He preached two Sundays ago at our church and as an illustration for how we find the time to do what we value, he talked about how we still love to be together as much as possible.
“If she didn’t have to work or have anything else to do, she’d sit at Starbucks all day while I worked just to be near me.”
It’s so true.
Not in a crazy, codependent way, but in I-love-to-be-around-people and I-like-making-eyes-at-my-hubby-while-he-works and who-doesn’t-like-sitting-at-Starbucks-all-day kinds of ways.
And you’re not me, so if that sounds like torture to you, don’t worry.
I am an extravert. I get lonely pretty fast, which I learned in college pretty quick. I never could study in the library; it was far too quiet. I needed people around. I needed to feel the life and the energy of real live humans coursing through the room.
And now, it’s that way with my husband. He’s my best friend and as someone who wants people always around, who better than my best friend? Just having him in the room makes my day a little brighter. Just knowing he’s coming home soon makes me smile.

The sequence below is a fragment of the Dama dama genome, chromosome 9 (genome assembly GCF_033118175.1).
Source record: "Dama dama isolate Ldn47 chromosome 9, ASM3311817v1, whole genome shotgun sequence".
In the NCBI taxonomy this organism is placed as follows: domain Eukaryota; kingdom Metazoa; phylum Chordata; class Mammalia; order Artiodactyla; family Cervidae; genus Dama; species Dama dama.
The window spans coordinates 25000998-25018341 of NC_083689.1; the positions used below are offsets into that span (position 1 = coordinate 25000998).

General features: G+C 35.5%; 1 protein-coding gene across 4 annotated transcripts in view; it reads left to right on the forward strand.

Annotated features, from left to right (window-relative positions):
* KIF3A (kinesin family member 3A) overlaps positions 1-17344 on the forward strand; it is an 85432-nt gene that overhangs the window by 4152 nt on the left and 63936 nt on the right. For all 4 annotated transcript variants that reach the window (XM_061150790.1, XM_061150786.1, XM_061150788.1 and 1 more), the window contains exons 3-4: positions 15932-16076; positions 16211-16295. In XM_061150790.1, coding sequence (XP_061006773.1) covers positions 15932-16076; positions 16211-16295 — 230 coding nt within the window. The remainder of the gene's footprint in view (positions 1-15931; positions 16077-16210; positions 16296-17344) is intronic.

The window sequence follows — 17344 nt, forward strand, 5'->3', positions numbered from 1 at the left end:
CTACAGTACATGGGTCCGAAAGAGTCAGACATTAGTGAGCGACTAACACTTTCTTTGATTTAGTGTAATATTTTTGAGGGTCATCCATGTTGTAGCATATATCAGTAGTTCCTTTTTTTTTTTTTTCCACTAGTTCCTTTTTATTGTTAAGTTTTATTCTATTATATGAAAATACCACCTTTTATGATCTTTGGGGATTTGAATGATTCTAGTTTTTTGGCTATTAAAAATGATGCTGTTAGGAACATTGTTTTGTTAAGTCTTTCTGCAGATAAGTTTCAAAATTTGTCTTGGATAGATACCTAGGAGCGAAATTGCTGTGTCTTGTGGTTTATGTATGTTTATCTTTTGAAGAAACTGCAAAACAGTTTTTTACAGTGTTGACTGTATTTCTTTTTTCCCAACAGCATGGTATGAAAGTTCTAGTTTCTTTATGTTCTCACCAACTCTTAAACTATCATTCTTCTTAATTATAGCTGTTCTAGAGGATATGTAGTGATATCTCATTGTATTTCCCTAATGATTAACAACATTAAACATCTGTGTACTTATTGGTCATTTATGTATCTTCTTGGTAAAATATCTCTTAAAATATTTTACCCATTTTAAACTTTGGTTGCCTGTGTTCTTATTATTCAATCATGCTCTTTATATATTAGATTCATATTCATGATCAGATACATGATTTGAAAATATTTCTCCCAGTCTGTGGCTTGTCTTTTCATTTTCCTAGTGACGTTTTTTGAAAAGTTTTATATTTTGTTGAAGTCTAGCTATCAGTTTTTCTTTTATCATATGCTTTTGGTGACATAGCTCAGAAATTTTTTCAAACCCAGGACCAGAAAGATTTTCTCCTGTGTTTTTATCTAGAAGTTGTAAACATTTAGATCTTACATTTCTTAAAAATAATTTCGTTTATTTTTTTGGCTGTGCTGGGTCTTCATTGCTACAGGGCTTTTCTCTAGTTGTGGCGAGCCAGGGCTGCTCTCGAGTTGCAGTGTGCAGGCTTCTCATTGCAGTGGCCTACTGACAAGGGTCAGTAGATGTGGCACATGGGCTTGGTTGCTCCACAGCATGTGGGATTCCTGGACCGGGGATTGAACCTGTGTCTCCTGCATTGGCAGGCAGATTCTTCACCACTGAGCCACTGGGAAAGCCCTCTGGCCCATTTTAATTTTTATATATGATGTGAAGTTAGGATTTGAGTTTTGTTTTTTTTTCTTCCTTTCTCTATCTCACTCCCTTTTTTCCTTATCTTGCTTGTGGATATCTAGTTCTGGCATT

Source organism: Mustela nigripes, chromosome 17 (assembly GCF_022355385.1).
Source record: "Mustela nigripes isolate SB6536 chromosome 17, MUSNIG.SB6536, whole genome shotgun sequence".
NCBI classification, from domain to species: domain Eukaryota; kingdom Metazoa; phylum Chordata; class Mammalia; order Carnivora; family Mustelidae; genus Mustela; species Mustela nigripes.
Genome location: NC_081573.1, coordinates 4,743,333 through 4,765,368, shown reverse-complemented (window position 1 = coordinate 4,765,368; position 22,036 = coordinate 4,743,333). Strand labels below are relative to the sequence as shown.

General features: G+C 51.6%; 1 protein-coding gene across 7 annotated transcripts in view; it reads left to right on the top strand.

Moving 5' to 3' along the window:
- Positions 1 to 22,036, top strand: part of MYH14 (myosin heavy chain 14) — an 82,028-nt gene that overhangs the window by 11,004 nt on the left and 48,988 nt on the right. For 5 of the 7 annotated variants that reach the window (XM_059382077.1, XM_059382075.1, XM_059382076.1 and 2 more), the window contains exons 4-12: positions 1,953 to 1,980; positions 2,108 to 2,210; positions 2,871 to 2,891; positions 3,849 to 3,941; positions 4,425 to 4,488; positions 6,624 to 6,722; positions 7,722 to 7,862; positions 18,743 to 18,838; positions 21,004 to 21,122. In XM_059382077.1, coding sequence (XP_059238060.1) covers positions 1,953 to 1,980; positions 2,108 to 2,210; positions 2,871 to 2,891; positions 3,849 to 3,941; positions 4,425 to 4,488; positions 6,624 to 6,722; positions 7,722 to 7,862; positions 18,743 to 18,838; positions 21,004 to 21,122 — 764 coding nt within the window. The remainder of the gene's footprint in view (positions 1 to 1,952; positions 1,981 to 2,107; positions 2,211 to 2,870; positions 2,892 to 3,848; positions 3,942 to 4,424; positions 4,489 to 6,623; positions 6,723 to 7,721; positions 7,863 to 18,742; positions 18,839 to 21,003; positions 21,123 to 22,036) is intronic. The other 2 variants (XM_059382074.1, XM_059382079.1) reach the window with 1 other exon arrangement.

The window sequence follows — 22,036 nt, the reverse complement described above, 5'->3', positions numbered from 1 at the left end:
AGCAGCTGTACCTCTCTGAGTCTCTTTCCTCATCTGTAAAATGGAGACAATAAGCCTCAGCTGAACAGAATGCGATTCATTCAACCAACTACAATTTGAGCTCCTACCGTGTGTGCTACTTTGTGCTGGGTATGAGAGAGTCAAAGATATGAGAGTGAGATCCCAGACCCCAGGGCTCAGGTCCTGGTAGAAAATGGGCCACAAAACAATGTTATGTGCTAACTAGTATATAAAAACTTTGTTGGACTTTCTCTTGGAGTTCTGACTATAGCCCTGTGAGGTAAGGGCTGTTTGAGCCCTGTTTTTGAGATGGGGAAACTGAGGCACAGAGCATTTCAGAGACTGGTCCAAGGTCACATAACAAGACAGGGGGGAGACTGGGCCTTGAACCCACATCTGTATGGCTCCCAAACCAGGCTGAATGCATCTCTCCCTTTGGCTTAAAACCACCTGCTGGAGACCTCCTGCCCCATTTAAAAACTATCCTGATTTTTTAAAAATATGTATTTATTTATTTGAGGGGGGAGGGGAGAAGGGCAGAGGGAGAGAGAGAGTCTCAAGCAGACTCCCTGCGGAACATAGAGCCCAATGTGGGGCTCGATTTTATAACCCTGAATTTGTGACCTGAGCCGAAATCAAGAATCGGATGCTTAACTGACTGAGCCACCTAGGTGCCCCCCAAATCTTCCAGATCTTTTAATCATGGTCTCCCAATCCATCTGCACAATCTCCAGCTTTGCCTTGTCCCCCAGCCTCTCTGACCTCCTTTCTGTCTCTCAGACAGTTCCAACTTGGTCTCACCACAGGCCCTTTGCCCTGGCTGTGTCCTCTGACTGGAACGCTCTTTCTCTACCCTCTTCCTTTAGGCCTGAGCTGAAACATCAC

But marriage isn’t all love songs and sunflowers.
There is that…and it’s so good.
But there are also days like we had on a recent day off…
Days when you plan a breakfast date and there’s a miscommunication that turns into tears that turns into hard conversations and humbling realizations.
But what makes a marriage good is knowing that you’re fighting together, not fighting each other. You’re fighting shoulder to shoulder to protect your love an intimacy and to break down barriers that spring up between you.
Your mission isn’t to be happy, it’s to be holy.
Your mission isn’t to feel loved, it’s to show God’s love to the world by loving each other.
So the hard days often end even sweeter than the good days. Because even when there are mistakes and tears, you can ask forgiveness and you can both re-chart your courses a little. And in the end you can stand shoulder to shoulder, a little closer, a little more united than you did before.
I don’t know where I first heard it, but I’ve held it tight these three years of marriage…
Don’t fight each other. Fight together against the problem. Fight together for a solution.
So if you ask me to write a card for bride-to-be with a bit of marriage advice, this is always going on the card. What about you? What is your “go-to” marriage advice? That one thing you always want to tell brides to be?